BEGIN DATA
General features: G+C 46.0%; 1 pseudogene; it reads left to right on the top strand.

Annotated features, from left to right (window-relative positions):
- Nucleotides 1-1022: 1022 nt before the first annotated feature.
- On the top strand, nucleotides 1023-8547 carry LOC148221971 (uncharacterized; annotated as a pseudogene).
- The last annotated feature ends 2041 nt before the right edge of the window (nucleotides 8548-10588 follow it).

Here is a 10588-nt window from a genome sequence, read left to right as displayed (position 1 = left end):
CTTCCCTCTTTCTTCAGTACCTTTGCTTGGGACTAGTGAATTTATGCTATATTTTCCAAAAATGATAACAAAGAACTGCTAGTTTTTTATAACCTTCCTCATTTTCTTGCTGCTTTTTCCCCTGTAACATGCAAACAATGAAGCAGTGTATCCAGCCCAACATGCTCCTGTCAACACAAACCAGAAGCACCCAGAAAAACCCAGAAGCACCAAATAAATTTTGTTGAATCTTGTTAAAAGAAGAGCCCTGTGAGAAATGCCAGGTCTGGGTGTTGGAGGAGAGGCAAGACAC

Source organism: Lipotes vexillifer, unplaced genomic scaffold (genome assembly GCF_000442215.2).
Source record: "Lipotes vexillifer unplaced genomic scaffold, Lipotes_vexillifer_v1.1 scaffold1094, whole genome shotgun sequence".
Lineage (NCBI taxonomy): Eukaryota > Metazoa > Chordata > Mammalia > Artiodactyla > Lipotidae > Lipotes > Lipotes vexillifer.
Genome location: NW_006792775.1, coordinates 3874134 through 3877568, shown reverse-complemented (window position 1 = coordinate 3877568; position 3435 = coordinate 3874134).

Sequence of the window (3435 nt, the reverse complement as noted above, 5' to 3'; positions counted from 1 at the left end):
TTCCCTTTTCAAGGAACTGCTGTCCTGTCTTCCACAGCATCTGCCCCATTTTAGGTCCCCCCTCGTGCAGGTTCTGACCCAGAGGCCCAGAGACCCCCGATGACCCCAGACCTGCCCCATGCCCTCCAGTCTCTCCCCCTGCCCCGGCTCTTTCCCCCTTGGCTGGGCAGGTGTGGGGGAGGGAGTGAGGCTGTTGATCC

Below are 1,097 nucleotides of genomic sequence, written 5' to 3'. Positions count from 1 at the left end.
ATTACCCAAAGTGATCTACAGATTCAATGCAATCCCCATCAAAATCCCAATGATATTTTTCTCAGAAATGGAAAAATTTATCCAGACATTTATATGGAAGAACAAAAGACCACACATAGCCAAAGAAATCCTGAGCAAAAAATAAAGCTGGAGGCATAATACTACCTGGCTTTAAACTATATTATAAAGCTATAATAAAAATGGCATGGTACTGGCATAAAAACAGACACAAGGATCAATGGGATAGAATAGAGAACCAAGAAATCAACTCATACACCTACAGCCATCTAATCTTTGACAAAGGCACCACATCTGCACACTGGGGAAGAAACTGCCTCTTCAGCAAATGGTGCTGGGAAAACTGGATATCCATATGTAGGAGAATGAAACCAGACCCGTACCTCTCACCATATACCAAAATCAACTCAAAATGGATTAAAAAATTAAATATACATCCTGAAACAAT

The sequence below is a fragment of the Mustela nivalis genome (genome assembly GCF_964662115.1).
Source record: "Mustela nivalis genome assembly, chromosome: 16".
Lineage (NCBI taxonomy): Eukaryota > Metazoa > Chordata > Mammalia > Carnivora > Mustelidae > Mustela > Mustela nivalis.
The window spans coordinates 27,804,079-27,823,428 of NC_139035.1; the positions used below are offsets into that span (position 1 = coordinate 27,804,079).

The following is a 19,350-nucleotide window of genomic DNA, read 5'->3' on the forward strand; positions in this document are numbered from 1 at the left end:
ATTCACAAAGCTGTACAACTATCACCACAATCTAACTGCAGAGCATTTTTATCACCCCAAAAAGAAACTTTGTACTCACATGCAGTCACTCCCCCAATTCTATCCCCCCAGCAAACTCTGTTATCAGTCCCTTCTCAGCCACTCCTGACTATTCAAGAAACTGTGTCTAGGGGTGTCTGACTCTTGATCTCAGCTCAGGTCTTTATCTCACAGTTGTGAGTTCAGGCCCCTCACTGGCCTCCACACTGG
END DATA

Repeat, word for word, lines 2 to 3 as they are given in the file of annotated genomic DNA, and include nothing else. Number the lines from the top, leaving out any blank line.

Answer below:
Annotated features, from left to right (window-relative positions):
- Nucleotides 1-1022: 1022 nt before the first annotated feature.